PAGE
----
These are the most common things people lie about on their resumes

GOBankingRates conducted a survey carried out by ConsumerTrack Inc. of 1,003 people to ask them if and why they lied on their resumes.

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Sometimes, resumes have to be… massaged. Tweaked to fit the job listing. Walked back a little. But none of tooling around is a lie, right? As it turns out, only 5% of all people said they’d lied on their resumes – but Millennials do it twice as much as anyone else. In that category, 11% of adults ages 25-34 admitted to lying on their resumes “at least once.”

GOBankingRates conducted a survey carried out by ConsumerTrack Inc. of 1,003 people to ask them if and why they lied on their resumes.


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Of the 5%, of course, it depends on what one does – and doesn’t – call a lie. An embellishment of start dates? A slight brush-up on skills? Still, of the 5% of liars, half had lied on their resume before.

An additional 9% had never lied, but had considered the proposition. Generation Z was the most tempted, at 14%.

Jenny Foss, a job search strategist, told GoBankingRates, “It’s rare that I encounter someone who completely fabricates something on their resume.” Foss said that “truth-stretching” – which is not exactly a lie, but still sort of is – was more commonplace.

The most common things to lie about on a resume

  • Work experience: 38%
  • Dates of employment: 31%
  • Job title at previous role: 16%
  • References: 15%
  • College education: 11%
  • Responsibilities at previous role: 7%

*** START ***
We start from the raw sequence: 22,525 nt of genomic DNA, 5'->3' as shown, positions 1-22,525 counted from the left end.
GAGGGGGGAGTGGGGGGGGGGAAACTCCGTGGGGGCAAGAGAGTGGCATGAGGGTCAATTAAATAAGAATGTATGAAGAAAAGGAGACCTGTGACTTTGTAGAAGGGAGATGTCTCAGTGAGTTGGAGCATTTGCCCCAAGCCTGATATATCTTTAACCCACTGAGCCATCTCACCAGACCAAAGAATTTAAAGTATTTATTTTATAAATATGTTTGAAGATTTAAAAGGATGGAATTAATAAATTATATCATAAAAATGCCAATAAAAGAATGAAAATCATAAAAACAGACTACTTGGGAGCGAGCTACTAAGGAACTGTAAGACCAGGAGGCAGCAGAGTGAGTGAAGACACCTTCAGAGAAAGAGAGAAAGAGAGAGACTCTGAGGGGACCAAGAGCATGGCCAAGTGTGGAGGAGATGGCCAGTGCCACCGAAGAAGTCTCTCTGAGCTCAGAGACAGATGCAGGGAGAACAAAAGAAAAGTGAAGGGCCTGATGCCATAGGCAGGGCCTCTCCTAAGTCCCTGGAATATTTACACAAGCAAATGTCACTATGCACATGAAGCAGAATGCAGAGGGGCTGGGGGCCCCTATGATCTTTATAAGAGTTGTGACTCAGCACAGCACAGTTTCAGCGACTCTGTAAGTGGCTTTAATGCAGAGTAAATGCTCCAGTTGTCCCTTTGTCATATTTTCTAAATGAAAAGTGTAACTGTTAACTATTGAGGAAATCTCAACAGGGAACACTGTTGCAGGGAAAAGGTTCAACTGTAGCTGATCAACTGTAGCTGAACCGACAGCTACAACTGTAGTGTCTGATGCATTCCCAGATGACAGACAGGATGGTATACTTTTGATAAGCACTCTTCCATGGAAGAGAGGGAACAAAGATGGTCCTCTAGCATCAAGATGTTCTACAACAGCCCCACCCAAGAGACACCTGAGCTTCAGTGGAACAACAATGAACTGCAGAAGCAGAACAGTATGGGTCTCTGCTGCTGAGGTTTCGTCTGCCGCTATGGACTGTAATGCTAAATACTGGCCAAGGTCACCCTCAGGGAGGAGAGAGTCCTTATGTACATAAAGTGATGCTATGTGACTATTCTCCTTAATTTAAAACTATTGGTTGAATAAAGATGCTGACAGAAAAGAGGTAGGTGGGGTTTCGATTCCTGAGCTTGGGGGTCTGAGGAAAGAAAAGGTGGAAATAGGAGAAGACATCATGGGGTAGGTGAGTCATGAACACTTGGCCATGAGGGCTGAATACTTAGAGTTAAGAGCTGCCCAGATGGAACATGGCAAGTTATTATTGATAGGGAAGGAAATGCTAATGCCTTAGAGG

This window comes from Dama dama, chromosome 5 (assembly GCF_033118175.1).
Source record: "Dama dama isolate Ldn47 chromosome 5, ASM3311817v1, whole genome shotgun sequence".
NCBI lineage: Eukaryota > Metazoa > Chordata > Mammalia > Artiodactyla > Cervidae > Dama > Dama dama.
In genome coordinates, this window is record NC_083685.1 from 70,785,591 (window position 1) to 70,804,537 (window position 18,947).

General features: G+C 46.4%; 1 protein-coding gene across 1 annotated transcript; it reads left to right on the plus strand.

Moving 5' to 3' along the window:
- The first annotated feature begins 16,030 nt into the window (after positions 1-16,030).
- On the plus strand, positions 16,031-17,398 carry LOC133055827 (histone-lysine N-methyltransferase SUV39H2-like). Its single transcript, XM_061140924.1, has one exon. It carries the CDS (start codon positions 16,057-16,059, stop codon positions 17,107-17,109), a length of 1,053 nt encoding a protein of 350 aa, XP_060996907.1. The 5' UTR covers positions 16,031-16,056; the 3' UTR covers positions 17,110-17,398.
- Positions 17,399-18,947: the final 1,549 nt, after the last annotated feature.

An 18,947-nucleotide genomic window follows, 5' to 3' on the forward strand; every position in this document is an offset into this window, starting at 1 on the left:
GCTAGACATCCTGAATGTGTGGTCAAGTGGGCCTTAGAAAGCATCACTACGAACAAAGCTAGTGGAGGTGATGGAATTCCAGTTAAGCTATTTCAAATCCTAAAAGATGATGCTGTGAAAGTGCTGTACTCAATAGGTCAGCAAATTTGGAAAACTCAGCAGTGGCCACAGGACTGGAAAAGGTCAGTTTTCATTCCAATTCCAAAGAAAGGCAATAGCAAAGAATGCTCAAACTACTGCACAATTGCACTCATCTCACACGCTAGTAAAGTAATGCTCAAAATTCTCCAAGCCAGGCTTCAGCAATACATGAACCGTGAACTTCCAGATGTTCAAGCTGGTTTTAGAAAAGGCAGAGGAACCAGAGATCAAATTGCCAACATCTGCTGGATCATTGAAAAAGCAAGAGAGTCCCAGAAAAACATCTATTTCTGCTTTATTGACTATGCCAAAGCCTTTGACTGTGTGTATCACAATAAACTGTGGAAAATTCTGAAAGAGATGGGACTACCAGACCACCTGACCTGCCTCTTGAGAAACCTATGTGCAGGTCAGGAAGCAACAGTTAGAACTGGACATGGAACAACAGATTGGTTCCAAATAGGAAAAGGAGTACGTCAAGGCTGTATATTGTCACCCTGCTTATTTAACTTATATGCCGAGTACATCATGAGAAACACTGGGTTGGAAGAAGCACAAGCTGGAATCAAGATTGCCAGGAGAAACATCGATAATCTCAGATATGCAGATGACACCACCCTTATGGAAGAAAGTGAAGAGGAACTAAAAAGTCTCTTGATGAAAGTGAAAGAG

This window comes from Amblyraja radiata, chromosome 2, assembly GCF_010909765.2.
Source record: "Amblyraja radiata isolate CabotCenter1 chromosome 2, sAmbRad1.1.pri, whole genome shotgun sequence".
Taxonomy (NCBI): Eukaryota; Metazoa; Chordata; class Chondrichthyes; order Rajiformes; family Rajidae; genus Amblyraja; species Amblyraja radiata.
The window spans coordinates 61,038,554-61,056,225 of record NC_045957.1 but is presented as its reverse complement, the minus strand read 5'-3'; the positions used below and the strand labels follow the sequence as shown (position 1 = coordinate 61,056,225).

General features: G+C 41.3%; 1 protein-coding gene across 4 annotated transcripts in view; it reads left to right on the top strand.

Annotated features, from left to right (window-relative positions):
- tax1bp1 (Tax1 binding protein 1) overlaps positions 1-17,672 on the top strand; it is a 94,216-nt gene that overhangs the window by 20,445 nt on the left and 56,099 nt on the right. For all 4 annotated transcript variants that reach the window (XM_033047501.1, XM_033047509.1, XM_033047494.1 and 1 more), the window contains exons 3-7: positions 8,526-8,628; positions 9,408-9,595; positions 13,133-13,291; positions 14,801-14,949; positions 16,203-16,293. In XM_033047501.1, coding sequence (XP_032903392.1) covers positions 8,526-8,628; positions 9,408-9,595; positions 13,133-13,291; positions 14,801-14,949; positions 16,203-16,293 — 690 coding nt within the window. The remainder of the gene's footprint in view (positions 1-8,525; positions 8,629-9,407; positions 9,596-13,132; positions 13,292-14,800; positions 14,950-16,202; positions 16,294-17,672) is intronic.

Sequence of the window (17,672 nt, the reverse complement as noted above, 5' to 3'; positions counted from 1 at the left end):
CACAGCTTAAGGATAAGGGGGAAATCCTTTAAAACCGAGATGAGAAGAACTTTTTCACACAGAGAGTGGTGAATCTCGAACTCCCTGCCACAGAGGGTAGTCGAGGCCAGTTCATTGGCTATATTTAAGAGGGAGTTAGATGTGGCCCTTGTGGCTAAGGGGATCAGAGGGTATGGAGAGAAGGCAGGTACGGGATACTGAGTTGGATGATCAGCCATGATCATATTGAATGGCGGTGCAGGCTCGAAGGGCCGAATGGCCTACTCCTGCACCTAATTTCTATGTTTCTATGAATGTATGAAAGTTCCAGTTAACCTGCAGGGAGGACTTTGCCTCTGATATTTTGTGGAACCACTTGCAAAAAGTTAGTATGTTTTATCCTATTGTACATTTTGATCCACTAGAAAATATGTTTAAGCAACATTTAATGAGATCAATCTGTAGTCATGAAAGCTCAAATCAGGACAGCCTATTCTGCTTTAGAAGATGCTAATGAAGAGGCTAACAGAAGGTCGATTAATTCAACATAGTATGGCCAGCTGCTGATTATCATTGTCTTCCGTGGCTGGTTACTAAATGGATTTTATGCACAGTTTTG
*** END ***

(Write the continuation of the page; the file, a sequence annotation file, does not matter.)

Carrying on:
It’s true when it comes to working experience, sometimes one’s familiarity with Google Analytics must be strrreeetched a bit, a job history “altered” to fit the circumstances. Interestingly, men lied about this much more than women, at 46% and 31%, respectively.

And no one likes long gaps in employment. When it came to employment dates, women lied far more than men – 41% to 19%, respectively.

All jokes aside, history is littered with many big shots whose fall from grace was that they lied on their resumes – some of them for decades, and over basic details – costing them their jobs. Ex-Yahoo CEO Scott Thompson, who said he had a computer science and accounting degree, lost his job when it came to light that he only had the accounting degree. No one cares that he “only” had an accounting degree, just that he lied.

In 2014, Wal-Mart’s top spokesman was forced to resign over an old lie on his resume that said he had a bachelor’s degree from the University of Delaware when he actually hadn’t finished enough coursework to graduate. This lie was discovered during a background check while he was up for a promotion.

Marilee Jones, the dean of admissions at MIT from 1997 to 2007, told one heck of a whopper for 28 years: she stated she had three degrees when in fact, she had zero. She was found out through an anonymous tip and had to leave as a result.

And even more embarrassingly, celebrity chef Robert Irvine lied about designing Prince Charles and Princess Diana’s wedding cake. As a result, he was fired from his own show on the Food Network’s “Diner Impossible.” He had only picked fruit for the cake.

Perhaps those bigwigs could all relate to the following chart:


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Sheila McClear|is a reporter for Ladders and can be reached at smcclear@theladders.com.